Just before students headed off campus for spring break the Office of Academic Resources held another in what’s becoming a semesterly tradition: a Reading Rainbow event. Reading Rainbow invites students on the verge of a vacation to hear book recommendations from staff and faculty members. Not only do the students walk away with a long list of titles to check out over break, but they also leave with physical books, as the OAR donates free copies to all in attendance.
As March is Women’s History Month, the nine presenters at the March 2 event shared titles by female authors that inspired hope or helped them articulate a dream, vision, or personal goal. Those nine presenters included not only staffers, deans, and faculty members, but also College President Kim Benston, an English professor whose scholarly interests include modern drama, African-American literature and culture studies, and the drama of Shakespeare and his contemporaries, among others.
Associate Dean of the College and Dean for Learning Resources Kelly Wilcox, who directs the OAR and acted as MC for the event, opened the proceedings with a quote from another exceptional woman: Marie Curie. “You cannot hope to build a better world without improving the individuals,” read Wilcox. “To that end, each of us must work for our own improvement and, at the same time, share a general responsibility for all humanity, our particular duty being to aid those to whom we think can be most useful.”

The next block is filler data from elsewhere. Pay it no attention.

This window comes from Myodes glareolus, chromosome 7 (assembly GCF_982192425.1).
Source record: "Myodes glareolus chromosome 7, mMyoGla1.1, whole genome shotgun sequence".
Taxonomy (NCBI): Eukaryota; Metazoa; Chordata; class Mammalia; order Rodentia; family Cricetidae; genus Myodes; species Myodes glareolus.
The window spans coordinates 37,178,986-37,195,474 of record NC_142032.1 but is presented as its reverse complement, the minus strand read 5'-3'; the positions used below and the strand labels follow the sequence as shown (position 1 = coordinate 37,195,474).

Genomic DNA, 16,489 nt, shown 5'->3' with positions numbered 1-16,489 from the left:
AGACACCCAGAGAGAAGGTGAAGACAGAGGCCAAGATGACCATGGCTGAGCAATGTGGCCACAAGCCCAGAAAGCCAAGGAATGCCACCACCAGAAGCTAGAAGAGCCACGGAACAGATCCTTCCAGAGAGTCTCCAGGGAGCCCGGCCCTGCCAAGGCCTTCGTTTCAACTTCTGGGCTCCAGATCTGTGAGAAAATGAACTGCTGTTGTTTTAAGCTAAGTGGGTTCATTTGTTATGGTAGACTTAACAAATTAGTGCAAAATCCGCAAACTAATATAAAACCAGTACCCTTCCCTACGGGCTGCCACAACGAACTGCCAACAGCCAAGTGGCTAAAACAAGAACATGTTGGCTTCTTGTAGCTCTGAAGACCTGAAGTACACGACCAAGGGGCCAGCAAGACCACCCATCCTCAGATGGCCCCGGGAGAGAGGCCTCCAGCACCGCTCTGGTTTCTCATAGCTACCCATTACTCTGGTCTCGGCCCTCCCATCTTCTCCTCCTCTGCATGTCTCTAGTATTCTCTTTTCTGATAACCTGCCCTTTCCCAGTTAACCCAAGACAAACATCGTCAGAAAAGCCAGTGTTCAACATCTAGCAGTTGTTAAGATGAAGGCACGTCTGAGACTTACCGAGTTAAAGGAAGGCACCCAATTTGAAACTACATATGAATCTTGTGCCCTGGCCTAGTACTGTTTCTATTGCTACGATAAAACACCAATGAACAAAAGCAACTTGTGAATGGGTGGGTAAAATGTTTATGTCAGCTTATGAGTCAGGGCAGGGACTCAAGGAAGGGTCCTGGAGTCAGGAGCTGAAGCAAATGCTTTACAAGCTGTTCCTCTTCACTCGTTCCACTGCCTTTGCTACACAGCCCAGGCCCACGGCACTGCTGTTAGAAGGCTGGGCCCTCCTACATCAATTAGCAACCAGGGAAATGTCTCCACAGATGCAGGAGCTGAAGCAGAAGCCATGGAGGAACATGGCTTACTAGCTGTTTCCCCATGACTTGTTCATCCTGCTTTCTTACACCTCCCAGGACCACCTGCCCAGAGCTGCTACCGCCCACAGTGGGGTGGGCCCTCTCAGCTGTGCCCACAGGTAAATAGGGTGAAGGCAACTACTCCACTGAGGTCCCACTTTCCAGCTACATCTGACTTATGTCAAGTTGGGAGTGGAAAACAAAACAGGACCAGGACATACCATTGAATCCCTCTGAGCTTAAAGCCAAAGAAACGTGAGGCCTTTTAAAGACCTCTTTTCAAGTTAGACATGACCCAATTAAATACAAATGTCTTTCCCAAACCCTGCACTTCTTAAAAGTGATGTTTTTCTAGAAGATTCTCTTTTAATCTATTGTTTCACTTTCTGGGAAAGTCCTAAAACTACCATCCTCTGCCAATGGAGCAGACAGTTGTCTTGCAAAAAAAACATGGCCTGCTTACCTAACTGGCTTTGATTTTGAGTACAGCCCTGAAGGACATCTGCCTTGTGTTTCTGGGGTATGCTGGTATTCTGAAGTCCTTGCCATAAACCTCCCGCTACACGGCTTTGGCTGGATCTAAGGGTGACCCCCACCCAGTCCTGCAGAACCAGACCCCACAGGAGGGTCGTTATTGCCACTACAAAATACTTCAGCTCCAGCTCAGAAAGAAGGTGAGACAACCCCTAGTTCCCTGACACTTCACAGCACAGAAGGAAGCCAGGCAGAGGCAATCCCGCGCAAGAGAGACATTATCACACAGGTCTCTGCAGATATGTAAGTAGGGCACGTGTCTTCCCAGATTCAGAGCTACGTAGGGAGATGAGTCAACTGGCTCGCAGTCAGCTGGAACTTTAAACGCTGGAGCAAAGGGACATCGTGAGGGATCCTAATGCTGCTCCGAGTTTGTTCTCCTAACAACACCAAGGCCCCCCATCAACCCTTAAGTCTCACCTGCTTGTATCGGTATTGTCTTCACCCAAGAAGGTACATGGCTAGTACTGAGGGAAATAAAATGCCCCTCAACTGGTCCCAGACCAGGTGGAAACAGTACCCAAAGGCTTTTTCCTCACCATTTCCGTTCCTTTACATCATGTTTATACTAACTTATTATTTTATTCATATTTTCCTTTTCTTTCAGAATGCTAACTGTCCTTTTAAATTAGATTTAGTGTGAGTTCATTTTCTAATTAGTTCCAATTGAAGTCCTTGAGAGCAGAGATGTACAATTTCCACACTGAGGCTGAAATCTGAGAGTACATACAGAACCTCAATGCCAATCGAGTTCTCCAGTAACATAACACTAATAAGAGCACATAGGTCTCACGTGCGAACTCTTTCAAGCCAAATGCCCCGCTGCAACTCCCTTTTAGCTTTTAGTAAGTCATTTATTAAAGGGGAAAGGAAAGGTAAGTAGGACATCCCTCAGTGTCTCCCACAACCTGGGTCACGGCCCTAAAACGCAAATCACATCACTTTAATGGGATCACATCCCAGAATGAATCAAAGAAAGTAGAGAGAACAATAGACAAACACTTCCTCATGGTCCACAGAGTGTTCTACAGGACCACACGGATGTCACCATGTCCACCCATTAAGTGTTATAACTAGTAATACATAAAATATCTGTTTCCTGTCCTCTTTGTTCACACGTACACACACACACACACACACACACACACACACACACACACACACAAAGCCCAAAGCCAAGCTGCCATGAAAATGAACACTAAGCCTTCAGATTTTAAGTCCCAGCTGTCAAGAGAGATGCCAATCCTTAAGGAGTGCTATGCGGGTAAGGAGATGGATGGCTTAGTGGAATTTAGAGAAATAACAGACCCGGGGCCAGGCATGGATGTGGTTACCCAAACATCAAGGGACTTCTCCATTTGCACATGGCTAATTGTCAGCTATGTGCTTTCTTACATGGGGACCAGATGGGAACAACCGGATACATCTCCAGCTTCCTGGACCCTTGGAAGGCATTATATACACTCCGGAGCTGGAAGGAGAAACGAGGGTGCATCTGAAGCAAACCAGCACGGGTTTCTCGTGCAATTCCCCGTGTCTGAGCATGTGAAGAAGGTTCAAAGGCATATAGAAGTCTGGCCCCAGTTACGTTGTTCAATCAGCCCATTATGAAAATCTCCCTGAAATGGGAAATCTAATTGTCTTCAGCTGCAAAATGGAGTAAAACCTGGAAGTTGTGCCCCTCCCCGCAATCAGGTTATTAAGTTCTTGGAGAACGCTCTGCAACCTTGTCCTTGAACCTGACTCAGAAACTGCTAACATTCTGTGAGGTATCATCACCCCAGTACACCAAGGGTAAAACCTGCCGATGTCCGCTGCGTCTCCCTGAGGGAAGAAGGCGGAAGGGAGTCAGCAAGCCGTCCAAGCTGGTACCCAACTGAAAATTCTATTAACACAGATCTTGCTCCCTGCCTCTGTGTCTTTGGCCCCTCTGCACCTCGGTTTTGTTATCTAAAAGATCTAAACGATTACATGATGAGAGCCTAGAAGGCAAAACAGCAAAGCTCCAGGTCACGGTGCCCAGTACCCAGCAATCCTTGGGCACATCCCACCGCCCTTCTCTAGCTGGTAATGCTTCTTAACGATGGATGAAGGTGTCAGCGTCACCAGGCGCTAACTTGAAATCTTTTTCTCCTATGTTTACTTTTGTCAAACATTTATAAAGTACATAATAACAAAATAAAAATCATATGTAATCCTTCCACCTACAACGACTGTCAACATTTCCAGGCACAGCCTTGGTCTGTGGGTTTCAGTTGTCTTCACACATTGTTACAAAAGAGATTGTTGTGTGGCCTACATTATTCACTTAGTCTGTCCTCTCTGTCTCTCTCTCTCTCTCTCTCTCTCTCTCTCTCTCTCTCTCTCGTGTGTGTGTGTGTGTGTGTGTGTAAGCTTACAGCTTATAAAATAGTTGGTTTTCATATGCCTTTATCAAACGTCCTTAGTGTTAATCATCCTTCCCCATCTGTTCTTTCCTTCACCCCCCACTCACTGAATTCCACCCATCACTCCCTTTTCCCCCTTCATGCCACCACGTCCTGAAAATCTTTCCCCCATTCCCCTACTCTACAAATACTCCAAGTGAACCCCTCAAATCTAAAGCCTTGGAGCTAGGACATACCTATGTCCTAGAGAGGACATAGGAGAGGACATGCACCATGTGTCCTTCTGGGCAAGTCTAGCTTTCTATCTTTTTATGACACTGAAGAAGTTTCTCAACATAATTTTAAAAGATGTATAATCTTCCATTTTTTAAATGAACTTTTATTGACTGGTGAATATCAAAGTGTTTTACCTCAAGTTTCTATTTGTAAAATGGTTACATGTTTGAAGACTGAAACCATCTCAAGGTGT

The nine book recommendations that follow are quite useful. There’s something for everyone—fiction, nonfiction, educational philosophy, social science—to help enrich your personal library. (Continued below gallery)
College President and Francis B. Gummere Professor of English Kim Benston recommends Housekeeping by Marilynne Robinson:
Marilynne Robinson’s Housekeeping portrays characters at the literal edge of society who are misfits not because of alienation or repudiation but because of their instinctive fidelity to their own intuitions and affections. They are faithful not to convention or ambition but to their keen awareness of the ordinary world around them, making basic irreducible stuff—stones, trees, mud, found objects, and one another’s idiosyncrasies—the foundation of their special, non-ideological community. You can feel that what binds them is as pure a kind of love as one can know—what should be the foundation of community—because Robinson brings them alive in language that is incantatory and incandescent, and yet as natural as the music of our own breathing. That bond of expression and feeling is what makes Housekeeping one of the most beautiful and wise books I know.
Senior Associate Dean of the College and Dean of Student Life Steven Watter recommends The Namesake by Jhumpa Lahiri: